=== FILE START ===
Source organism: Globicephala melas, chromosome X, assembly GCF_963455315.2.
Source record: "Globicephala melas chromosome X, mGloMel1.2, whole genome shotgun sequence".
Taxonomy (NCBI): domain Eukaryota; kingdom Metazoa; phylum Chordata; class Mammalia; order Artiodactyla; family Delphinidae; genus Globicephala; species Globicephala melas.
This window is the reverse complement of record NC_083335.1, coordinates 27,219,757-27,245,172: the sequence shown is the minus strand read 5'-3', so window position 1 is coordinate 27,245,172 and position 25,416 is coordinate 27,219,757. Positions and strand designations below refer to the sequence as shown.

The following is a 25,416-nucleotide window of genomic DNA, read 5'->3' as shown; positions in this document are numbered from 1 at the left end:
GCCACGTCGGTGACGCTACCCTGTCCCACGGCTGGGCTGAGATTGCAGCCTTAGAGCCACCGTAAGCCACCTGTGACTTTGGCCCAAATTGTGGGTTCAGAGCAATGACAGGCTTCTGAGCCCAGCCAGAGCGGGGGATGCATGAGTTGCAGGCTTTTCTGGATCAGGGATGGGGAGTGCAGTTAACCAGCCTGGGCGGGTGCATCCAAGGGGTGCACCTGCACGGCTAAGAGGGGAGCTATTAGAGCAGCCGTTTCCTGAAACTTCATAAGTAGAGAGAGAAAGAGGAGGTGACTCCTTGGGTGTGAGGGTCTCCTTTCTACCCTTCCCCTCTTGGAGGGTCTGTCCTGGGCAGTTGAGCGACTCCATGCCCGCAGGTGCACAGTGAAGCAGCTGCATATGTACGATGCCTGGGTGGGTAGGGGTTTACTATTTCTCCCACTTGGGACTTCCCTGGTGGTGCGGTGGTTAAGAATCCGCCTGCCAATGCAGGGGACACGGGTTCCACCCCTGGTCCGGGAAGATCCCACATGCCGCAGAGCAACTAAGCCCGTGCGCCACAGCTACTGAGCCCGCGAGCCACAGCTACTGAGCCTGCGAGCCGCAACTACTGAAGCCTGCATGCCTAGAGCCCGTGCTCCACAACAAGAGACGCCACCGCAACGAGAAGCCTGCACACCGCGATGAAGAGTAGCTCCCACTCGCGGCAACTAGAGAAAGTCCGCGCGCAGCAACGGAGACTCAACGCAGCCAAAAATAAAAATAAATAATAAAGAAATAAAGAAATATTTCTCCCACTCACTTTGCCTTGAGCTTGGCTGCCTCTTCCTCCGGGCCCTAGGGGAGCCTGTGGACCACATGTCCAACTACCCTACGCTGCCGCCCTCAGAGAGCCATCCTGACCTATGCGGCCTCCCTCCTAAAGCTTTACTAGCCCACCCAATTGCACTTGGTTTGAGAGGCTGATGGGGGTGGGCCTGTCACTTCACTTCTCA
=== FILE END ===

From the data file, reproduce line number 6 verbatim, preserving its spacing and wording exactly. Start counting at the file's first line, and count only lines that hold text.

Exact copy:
GCCACGTCGGTGACGCTACCCTGTCCCACGGCTGGGCTGAGATTGCAGCCTTAGAGCCACCGTAAGCCACCTGTGACTTTGGCCCAAATTGTGGGTTCAGAGCAATGACAGGCTTCTGAGCCCAGCCAGAGCGGGGGATGCATGAGTTGCAGGCTTTTCTGGATCAGGGATGGGGAGTGCAGTTAACCAGCCTGGGCGGGTGCATCCAAGGGGTGCACCTGCACGGCTAAGAGGGGAGCTATTAGAGCAGCCGTTTCCTGAAACTTCATAAGTAGAGAGAGAAAGAGGAGGTGACTCCTTGGGTGTGAGGGTCTCCTTTCTACCCTTCCCCTCTTGGAGGGTCTGTCCTGGGCAGTTGAGCGACTCCATGCCCGCAGGTGCACAGTGAAGCAGCTGCATATGTACGATGCCTGGGTGGGTAGGGGTTTACTATTTCTCCCACTTGGGACTTCCCTGGTGGTGCGGTGGTTAAGAATCCGCCTGCCAATGCAGGGGACACGGGTTCCACCCCTGGTCCGGGAAGATCCCACATGCCGCAGAGCAACTAAGCCCGTGCGCCACAGCTACTGAGCCCGCGAGCCACAGCTACTGAGCCTGCGAGCCGCAACTACTGAAGCCTGCATGCCTAGAGCCCGTGCTCCACAACAAGAGACGCCACCGCAACGAGAAGCCTGCACACCGCGATGAAGAGTAGCTCCCACTCGCGGCAACTAGAGAAAGTCCGCGCGCAGCAACGGAGACTCAACGCAGCCAAAAATAAAAATAAATAATAAAGAAATAAAGAAATATTTCTCCCACTCACTTTGCCTTGAGCTTGGCTGCCTCTTCCTCCGGGCCCTAGGGGAGCCTGTGGACCACATGTCCAACTACCCTACGCTGCCGCCCTCAGAGAGCCATCCTGACCTATGCGGCCTCCCTCCTAAAGCTTTACTAGCCCACCCAATTGCACTTGGTTTGAGAGGCTGATGGGGGTGGGCCTGTCACTTCACTTCTCA